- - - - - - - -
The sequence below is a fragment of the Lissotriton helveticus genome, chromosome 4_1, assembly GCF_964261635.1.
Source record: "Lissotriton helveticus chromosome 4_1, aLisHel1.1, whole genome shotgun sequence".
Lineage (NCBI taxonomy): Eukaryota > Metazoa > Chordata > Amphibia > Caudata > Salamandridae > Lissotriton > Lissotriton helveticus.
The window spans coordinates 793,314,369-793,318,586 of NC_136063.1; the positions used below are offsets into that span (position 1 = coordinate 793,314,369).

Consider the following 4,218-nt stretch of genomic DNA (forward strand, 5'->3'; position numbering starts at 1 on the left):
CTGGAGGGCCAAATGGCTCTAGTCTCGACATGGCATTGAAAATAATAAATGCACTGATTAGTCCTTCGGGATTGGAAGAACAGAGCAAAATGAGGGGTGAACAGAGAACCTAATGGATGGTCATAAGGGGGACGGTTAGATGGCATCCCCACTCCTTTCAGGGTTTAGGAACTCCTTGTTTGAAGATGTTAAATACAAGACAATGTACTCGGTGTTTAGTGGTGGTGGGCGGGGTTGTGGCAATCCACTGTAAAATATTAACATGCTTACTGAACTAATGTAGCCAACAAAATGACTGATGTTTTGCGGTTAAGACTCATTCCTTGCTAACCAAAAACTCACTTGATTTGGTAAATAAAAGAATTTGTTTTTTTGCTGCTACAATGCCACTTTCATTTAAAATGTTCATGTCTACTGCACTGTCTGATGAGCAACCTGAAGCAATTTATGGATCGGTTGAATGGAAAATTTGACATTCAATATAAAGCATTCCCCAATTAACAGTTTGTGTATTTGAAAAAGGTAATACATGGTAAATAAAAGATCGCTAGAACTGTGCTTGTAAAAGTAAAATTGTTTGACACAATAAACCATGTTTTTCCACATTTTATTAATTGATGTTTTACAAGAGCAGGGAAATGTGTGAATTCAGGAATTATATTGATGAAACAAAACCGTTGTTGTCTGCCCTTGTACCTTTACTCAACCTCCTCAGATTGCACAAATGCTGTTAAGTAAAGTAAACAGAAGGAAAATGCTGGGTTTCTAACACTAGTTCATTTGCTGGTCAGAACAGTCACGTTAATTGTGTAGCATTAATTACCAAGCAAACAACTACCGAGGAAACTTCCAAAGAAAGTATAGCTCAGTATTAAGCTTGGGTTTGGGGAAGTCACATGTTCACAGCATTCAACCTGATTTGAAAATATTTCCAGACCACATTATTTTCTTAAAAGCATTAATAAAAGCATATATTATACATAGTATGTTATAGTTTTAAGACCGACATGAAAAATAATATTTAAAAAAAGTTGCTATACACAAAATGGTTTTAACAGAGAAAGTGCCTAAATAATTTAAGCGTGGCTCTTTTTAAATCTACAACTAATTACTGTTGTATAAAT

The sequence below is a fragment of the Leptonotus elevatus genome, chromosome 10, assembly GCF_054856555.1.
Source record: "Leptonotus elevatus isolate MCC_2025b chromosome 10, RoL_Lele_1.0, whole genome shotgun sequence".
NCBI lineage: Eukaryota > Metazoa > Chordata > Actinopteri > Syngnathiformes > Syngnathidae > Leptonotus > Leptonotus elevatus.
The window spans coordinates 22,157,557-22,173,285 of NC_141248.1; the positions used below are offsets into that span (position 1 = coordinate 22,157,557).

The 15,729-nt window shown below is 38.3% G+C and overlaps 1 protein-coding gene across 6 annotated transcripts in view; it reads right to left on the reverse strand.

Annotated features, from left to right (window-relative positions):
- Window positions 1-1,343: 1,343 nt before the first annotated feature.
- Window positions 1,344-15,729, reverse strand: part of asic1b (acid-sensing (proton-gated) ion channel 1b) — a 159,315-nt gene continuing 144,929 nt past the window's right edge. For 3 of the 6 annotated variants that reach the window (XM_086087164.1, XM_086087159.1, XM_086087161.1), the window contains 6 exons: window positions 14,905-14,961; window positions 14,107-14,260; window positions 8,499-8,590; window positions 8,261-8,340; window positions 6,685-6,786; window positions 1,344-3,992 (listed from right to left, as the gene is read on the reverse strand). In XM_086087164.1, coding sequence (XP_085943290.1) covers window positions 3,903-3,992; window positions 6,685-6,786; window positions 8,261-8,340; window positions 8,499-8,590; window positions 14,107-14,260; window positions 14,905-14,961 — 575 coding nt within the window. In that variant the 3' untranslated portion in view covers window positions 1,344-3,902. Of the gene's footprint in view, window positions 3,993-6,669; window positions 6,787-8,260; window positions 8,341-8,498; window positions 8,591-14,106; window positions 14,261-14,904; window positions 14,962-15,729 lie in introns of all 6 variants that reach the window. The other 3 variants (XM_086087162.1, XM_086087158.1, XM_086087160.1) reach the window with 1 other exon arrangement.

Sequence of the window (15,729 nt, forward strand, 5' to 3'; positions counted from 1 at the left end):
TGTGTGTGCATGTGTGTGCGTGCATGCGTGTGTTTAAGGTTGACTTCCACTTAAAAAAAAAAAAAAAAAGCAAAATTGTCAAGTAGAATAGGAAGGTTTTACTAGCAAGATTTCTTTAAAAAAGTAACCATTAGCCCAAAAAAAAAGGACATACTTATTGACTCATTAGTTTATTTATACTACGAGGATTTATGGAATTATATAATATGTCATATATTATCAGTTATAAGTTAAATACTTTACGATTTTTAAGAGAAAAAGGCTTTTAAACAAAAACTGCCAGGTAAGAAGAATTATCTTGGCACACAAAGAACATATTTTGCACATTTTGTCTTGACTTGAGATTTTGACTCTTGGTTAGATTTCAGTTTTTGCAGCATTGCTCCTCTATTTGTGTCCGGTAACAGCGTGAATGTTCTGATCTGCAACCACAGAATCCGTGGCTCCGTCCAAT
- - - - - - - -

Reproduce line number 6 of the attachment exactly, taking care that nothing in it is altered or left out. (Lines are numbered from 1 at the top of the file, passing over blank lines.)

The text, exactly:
CTGGAGGGCCAAATGGCTCTAGTCTCGACATGGCATTGAAAATAATAAATGCACTGATTAGTCCTTCGGGATTGGAAGAACAGAGCAAAATGAGGGGTGAACAGAGAACCTAATGGATGGTCATAAGGGGGACGGTTAGATGGCATCCCCACTCCTTTCAGGGTTTAGGAACTCCTTGTTTGAAGATGTTAAATACAAGACAATGTACTCGGTGTTTAGTGGTGGTGGGCGGGGTTGTGGCAATCCACTGTAAAATATTAACATGCTTACTGAACTAATGTAGCCAACAAAATGACTGATGTTTTGCGGTTAAGACTCATTCCTTGCTAACCAAAAACTCACTTGATTTGGTAAATAAAAGAATTTGTTTTTTTGCTGCTACAATGCCACTTTCATTTAAAATGTTCATGTCTACTGCACTGTCTGATGAGCAACCTGAAGCAATTTATGGATCGGTTGAATGGAAAATTTGACATTCAATATAAAGCATTCCCCAATTAACAGTTTGTGTATTTGAAAAAGGTAATACATGGTAAATAAAAGATCGCTAGAACTGTGCTTGTAAAAGTAAAATTGTTTGACACAATAAACCATGTTTTTCCACATTTTATTAATTGATGTTTTACAAGAGCAGGGAAATGTGTGAATTCAGGAATTATATTGATGAAACAAAACCGTTGTTGTCTGCCCTTGTACCTTTACTCAACCTCCTCAGATTGCACAAATGCTGTTAAGTAAAGTAAACAGAAGGAAAATGCTGGGTTTCTAACACTAGTTCATTTGCTGGTCAGAACAGTCACGTTAATTGTGTAGCATTAATTACCAAGCAAACAACTACCGAGGAAACTTCCAAAGAAAGTATAGCTCAGTATTAAGCTTGGGTTTGGGGAAGTCACATGTTCACAGCATTCAACCTGATTTGAAAATATTTCCAGACCACATTATTTTCTTAAAAGCATTAATAAAAGCATATATTATACATAGTATGTTATAGTTTTAAGACCGACATGAAAAATAATATTTAAAAAAAGTTGCTATACACAAAATGGTTTTAACAGAGAAAGTGCCTAAATAATTTAAGCGTGGCTCTTTTTAAATCTACAACTAATTACTGTTGTATAAAT